Theres a lot of suspicion regarding how LP chooses its hotels, often they are fine, but often I was wondering why on earth anyone would stay in such a hell-hole. LP has a tendency to be way too optimistic about everything. Also, having seen some old editions, its clear that they have been recycling the same old blurb for almost a decade.

Essentially, this LP has some decent points, but restaurant and hotel listings, take with a pinch of salt.
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19 of 21 people found the following review helpful By Alexander Jacoby on 4 Jan. 2005
Format: Paperback
I usually go with Lonely Planet rather than the Rough Guide since I tend to feel it has the edge on accuracy. But the Thailand guide is a little disappointing. The Bangkok and Chiang Mai chapters are fine and full of useful and correct information. But chapters covering the smaller provincial towns - Phrae, Nan, Lampang - are less reliable. Particularly, the maps just don't look like the towns, sometimes I've ended up walking for the best part of an hour to cover a distance that looked like a kilometre according to the scale on the map. Also, lots of important streets are merely drawn, not named on the maps. The combination of these two failings means you can get lost very easily.
I'm not going to complain, like a previous reviewer, that the book assumes you can speak and read Thai. The authors always warn you if a particular restaurant has no English menu or sign, for instance, so if you can't read the language, you know to choose another restaurant. I do think, though, that the authors should take into account that prices tend to be much higher for lots of commodities - taxis and tuk-tuks, above all - if you happen to be a non-Thai-speaking foreigner. I've set out a couple of times on a journey which Lonely Planet has assured me will cost 30 baht by public sawngthaew (pick-up truck), only to arrive at the bus stop as the only customer and find drivers insisting that I charter the vehicle for 500 baht. You would need good spoken Thai and good haggling skills to avoid these sort of situations. Of course if you travel to a country where you don't know the language things are bound to be difficult at times, but I think Lonely Planet should take those difficulties into account.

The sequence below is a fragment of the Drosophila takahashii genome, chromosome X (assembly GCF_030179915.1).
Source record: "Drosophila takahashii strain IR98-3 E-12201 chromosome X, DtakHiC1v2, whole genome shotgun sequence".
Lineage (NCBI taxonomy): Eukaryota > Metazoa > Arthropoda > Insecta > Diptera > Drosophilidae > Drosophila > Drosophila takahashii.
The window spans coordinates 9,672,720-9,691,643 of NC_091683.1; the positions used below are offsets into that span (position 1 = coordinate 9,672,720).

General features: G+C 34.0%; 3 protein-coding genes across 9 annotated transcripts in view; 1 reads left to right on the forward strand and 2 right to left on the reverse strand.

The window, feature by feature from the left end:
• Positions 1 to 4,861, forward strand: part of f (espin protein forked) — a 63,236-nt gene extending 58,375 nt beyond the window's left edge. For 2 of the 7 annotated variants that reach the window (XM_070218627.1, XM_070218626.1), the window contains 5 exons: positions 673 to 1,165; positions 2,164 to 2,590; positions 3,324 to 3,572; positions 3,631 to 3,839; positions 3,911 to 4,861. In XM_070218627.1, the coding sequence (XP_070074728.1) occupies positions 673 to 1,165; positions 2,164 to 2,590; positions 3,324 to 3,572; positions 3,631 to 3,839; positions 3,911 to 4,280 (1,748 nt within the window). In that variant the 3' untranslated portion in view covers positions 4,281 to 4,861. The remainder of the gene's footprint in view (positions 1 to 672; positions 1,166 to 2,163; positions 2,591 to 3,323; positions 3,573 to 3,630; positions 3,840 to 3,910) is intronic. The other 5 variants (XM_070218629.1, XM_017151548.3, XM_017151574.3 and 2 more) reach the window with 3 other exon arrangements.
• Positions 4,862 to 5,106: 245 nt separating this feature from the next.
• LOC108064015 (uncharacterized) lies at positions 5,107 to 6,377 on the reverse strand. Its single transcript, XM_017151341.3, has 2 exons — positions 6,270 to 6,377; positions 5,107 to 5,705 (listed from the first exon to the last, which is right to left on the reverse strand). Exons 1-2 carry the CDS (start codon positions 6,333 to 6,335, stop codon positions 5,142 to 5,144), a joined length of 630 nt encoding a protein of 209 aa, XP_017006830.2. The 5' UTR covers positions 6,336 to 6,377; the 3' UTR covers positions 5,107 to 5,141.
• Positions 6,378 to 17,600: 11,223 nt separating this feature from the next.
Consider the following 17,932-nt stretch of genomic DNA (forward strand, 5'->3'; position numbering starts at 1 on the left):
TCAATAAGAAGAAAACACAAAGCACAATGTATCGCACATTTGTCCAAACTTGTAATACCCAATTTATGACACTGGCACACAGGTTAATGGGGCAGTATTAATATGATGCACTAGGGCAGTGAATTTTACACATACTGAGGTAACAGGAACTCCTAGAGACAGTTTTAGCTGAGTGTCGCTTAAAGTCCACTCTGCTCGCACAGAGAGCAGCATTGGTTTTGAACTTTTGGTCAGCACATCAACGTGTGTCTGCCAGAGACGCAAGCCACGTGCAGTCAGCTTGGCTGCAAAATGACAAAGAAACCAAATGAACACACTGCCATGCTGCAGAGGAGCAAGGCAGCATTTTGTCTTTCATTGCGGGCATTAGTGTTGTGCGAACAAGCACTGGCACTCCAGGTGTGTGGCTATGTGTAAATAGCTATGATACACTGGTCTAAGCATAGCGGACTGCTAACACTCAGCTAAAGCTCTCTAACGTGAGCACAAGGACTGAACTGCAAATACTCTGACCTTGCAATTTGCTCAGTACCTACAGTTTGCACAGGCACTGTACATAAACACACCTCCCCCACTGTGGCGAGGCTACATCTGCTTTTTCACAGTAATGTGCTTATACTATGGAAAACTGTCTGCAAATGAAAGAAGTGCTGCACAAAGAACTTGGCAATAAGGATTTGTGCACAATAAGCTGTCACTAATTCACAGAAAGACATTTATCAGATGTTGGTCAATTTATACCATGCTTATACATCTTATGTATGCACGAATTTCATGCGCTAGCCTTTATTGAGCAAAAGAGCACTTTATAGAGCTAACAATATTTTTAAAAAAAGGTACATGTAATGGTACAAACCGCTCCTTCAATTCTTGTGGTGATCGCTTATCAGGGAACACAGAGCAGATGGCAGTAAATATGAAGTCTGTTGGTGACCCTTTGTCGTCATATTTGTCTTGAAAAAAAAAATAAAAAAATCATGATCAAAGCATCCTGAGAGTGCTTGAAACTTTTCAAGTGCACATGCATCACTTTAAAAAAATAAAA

Of course the chapters on Southern Thailand will now have to be updated in the light of the recent tsunami tragedy, not to mention continuing unrest in the Muslim-majority provinces in the far south. But no guide book can keep pace with events such as those.